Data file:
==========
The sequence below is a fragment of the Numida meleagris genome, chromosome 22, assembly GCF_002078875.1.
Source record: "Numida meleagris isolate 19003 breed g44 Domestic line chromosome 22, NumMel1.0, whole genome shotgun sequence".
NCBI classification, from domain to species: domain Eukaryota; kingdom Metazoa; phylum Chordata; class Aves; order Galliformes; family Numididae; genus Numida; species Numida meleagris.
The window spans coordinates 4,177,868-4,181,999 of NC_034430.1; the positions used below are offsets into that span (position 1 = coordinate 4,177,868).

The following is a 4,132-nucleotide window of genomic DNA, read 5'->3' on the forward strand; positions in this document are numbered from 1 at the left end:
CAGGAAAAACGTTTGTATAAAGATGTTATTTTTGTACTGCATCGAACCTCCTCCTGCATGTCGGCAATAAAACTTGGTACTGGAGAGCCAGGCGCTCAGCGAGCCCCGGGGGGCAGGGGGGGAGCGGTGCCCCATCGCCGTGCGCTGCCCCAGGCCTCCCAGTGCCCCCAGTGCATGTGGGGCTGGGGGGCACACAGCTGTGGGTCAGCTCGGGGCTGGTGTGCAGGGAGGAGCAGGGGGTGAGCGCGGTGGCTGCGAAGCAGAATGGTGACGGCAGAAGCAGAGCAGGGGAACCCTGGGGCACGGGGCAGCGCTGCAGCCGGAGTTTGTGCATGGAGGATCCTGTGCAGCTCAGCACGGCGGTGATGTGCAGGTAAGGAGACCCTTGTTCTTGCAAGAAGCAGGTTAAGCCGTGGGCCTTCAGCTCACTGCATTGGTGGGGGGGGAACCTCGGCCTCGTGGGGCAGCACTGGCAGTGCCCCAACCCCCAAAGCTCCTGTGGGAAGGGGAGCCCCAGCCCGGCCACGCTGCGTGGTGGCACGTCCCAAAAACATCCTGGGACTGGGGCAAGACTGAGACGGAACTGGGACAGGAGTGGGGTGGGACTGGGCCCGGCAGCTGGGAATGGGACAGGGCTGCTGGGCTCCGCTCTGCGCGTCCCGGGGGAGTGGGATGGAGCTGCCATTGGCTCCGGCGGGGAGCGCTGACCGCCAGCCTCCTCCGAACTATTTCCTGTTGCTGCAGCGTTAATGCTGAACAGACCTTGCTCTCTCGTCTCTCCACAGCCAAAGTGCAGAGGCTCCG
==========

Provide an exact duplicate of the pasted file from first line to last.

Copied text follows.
The sequence below is a fragment of the Numida meleagris genome, chromosome 22, assembly GCF_002078875.1.
Source record: "Numida meleagris isolate 19003 breed g44 Domestic line chromosome 22, NumMel1.0, whole genome shotgun sequence".
NCBI classification, from domain to species: domain Eukaryota; kingdom Metazoa; phylum Chordata; class Aves; order Galliformes; family Numididae; genus Numida; species Numida meleagris.
The window spans coordinates 4,177,868-4,181,999 of NC_034430.1; the positions used below are offsets into that span (position 1 = coordinate 4,177,868).

The following is a 4,132-nucleotide window of genomic DNA, read 5'->3' on the forward strand; positions in this document are numbered from 1 at the left end:
CAGGAAAAACGTTTGTATAAAGATGTTATTTTTGTACTGCATCGAACCTCCTCCTGCATGTCGGCAATAAAACTTGGTACTGGAGAGCCAGGCGCTCAGCGAGCCCCGGGGGGCAGGGGGGGAGCGGTGCCCCATCGCCGTGCGCTGCCCCAGGCCTCCCAGTGCCCCCAGTGCATGTGGGGCTGGGGGGCACACAGCTGTGGGTCAGCTCGGGGCTGGTGTGCAGGGAGGAGCAGGGGGTGAGCGCGGTGGCTGCGAAGCAGAATGGTGACGGCAGAAGCAGAGCAGGGGAACCCTGGGGCACGGGGCAGCGCTGCAGCCGGAGTTTGTGCATGGAGGATCCTGTGCAGCTCAGCACGGCGGTGATGTGCAGGTAAGGAGACCCTTGTTCTTGCAAGAAGCAGGTTAAGCCGTGGGCCTTCAGCTCACTGCATTGGTGGGGGGGGAACCTCGGCCTCGTGGGGCAGCACTGGCAGTGCCCCAACCCCCAAAGCTCCTGTGGGAAGGGGAGCCCCAGCCCGGCCACGCTGCGTGGTGGCACGTCCCAAAAACATCCTGGGACTGGGGCAAGACTGAGACGGAACTGGGACAGGAGTGGGGTGGGACTGGGCCCGGCAGCTGGGAATGGGACAGGGCTGCTGGGCTCCGCTCTGCGCGTCCCGGGGGAGTGGGATGGAGCTGCCATTGGCTCCGGCGGGGAGCGCTGACCGCCAGCCTCCTCCGAACTATTTCCTGTTGCTGCAGCGTTAATGCTGAACAGACCTTGCTCTCTCGTCTCTCCACAGCCAAAGTGCAGAGGCTCCG